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Multimodal biometrics add extra layer of security

Multimodal biometrics add extra layer of security
More and more, end user organizations are deploying multimodal biometrics, which have certain advantages over unimodal solutions. Fingerprint readers alone, for example, can’t read people with broken or wrinkled skin. Multimodal readers combining two biometrics, be they fingerprint and face or fingerprint and finger vein, offer greater flexibility and security, suiting the end user’s access control needs.
Typically, access control entails the use of any of the three authentication factors, namely cards/tokens (what you have), passwords (what you know) and biometrics (what you are). Increasingly, biometrics, or the “what you are” factor, have become more and more common as the user’s identity can’t be lost, stolen or forgotten as compared to the other factors.
“The majority of customers still use metal keys or cards or badges to secure their doors. If those same customers haven’t yet experienced a break-in due to misuse or lose of keys/cards, then they’d be hard-pressed to invest in new technology, for example fingerprint and face readers,” said Larry Reed, CEO of ZKAccess. “But for new installations, it becomes a no brainer. Biometrics is far more secure and convenient than keys and cards because you cannot forget, lose or have stolen your biometric credential.”
In the very beginning, unimodal biometrics taking just one biometric from the user, be it finger, face, iris or palm, was common. However increasingly users have found unimodal biometric technology limiting. In terms of fingerprint, for example, there will always be a certain percentage of people whose fingerprint can’t be read. Face readers, meanwhile, normally don’t perform that well when installed outdoors or exposed to bright sunlight. Adding a second biometric thus becomes a viable option.
In fact, the growth potential of multimodal biometrics is not to be ignored. According to a report by Technavio, the research institute forecasted that globally, multimodal biometric solutions would grow at a compound annual growth rate of 15 percent between 2016 and 2020.

Advantages of multimodal biometrics

There are various benefits of multimodal biometrics. One is enhanced security at the end user organization, who can authenticate staff/people via two biometrics instead of one. “The benefit is that they provide multiple authentication. If the organization requires a higher security level they can use multiple modes of identification,” said Bob Mesnik, President of Kintronics. “For example, the person may scan their fingerprint and face to gain access.”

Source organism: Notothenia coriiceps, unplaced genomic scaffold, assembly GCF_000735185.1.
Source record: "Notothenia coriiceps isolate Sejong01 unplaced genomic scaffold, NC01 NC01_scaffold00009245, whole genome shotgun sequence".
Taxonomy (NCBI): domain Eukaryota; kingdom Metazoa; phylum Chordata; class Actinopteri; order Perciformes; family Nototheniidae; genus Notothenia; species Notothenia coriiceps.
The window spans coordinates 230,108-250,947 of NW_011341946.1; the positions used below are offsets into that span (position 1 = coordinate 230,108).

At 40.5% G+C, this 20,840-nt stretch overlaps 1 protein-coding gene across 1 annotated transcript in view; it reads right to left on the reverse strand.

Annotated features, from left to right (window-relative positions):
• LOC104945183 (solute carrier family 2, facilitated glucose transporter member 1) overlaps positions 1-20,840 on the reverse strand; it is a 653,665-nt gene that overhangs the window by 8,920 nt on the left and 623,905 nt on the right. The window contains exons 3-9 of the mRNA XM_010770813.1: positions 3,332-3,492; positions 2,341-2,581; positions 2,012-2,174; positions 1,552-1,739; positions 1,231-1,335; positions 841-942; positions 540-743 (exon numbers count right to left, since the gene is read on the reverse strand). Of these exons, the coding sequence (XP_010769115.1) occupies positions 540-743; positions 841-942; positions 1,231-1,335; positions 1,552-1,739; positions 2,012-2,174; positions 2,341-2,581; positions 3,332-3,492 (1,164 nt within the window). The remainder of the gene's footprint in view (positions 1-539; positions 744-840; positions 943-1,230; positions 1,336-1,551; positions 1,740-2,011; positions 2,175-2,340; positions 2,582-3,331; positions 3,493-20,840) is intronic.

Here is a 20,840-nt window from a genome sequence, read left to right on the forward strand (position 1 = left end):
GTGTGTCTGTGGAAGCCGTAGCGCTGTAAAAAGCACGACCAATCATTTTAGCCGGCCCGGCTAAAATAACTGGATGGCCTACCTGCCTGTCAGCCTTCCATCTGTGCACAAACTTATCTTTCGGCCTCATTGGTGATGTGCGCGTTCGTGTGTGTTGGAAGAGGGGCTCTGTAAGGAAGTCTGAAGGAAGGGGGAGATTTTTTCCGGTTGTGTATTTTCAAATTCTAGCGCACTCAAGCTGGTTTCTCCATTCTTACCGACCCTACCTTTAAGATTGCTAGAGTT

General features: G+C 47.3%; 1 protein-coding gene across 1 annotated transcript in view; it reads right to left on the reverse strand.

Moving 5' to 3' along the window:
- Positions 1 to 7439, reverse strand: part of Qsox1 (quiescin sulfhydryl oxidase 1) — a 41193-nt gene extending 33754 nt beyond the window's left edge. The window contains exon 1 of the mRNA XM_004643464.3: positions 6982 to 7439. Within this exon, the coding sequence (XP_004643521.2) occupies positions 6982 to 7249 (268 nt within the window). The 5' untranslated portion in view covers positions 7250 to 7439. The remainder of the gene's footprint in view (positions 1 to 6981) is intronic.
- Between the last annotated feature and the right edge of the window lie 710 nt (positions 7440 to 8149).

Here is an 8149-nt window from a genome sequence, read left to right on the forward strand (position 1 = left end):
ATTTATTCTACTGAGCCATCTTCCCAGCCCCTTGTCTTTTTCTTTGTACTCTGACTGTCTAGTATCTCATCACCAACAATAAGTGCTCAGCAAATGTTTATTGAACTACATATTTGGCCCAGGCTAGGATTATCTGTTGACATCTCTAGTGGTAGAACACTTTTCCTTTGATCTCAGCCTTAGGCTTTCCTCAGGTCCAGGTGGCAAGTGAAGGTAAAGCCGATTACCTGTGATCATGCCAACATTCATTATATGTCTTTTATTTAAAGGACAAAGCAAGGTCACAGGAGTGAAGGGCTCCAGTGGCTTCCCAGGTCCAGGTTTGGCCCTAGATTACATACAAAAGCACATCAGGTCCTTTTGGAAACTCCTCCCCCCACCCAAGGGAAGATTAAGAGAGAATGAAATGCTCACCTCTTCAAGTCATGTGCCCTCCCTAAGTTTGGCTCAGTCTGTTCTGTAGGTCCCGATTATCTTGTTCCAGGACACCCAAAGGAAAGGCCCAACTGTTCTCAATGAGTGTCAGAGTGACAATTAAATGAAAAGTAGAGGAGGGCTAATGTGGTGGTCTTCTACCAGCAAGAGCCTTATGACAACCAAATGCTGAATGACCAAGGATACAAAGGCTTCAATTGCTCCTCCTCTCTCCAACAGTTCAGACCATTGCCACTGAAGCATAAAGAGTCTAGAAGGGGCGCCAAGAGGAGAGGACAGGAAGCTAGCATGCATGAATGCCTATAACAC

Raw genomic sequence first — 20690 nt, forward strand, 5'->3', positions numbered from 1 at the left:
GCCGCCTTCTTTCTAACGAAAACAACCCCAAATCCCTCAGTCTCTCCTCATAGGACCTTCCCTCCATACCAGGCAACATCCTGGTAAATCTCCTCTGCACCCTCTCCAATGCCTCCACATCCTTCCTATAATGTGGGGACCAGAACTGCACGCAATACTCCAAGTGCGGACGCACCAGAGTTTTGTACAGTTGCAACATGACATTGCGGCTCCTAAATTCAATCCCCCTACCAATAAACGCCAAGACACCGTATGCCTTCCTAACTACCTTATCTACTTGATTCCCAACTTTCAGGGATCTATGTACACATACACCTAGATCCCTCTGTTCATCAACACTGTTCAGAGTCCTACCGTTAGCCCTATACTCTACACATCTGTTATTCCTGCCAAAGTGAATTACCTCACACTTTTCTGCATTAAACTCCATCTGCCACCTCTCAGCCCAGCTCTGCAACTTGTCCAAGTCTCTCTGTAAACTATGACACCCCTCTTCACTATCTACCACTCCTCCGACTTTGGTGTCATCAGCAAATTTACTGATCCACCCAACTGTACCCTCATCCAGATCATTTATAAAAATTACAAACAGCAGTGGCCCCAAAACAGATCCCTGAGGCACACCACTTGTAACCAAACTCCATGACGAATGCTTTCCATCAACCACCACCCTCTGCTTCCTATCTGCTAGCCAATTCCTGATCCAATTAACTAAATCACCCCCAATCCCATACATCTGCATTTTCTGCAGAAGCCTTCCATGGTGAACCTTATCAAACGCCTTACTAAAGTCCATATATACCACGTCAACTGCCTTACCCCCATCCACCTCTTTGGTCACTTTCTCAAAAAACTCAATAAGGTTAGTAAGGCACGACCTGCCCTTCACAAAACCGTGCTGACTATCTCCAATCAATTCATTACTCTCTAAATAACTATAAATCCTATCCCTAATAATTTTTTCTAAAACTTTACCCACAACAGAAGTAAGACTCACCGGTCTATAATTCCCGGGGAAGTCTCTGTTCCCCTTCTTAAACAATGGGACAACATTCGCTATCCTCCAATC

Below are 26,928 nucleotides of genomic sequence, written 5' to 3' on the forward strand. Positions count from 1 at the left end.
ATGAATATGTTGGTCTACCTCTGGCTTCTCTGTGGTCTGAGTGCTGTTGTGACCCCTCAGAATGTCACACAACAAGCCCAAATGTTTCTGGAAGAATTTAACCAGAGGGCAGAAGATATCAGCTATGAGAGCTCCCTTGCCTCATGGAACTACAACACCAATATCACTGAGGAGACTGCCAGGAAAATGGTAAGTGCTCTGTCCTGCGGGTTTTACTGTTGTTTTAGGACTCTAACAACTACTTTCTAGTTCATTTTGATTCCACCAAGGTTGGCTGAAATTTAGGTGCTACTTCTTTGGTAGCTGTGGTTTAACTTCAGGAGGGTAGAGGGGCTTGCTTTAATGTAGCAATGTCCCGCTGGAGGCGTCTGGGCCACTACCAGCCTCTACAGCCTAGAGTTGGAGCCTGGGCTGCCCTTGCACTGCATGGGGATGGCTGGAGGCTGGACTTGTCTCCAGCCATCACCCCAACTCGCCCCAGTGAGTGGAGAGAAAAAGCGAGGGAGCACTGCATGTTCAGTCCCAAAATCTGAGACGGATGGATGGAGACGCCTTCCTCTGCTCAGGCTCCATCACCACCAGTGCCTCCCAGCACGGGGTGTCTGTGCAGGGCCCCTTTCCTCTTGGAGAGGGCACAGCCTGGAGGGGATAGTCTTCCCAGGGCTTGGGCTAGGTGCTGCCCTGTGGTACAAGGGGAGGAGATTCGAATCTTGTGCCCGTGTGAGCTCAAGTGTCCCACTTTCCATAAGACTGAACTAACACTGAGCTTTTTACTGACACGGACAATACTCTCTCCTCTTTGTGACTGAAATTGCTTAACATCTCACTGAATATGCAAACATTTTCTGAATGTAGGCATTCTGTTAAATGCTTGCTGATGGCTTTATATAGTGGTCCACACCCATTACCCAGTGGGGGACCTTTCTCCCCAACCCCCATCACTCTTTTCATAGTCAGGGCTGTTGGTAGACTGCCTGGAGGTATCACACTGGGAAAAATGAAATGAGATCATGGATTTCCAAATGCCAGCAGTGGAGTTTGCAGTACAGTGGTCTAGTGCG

“The fusion of complementary biometric modalities yields higher match performance; that is, fewer false match, false non-match and failure-to-enroll rates,” said David Benini, VP of Marketing and Product at Aware. “Conditions may exist where a particular modality cannot be satisfactorily captured, or where a user prefers one over the other. In this case, only one modality is chosen over the other, but this also in a way improves performance and security because capture of poor data and failure-to-enroll is reduced.”
“Having multi-model hybrid biometrics improves security, since customers can ‘layer’ the security by using multifactor authentication. For instance, you can implement two-factor authentication which forces users to present a valid fingerprint plus face prior to the device granting them door access,” said Reed. “Some of our hybrid-biometric models have up to four biometric sensors, a card reader and a keypad. The possibilities for security and convenience become endless when considering the use of multimodal biometric technology.”
In fact, according to the aforementioned Technavio report, during 2015, North America dominated the multimodal biometrics market and accounted for close to 39 percent of the market share in terms of revenue primarily due to security issues. “The rising instances of criminal activities have resulted in an augmented demand for a multi-modal biometric system to identify criminals,” the report said. “This has also forced the government to increase its spending on biometric technology. Also, several airports in the region are implementing multi-modal biometric systems to secure identification of travelers.”
Flexibility meanwhile is another benefit. “Multimodal biometric readers provide alternative methods for identifying a person. For example, if the fingerprint doesn’t work you can use facial recognition or even a card credential,” Mesnik said. “Flexibility is probably the most important advantage. For example, it provides the ability to use fingerprint for some people and facial recognition for others.”

“Multimodal biometrics provides various clocking or access options to the users and they can choose to use the options as they pleased. System flexibility is well sought after by customers,” said Fazalina Zamidon, International Sales and Marketing Manager at TimeTec Computing.

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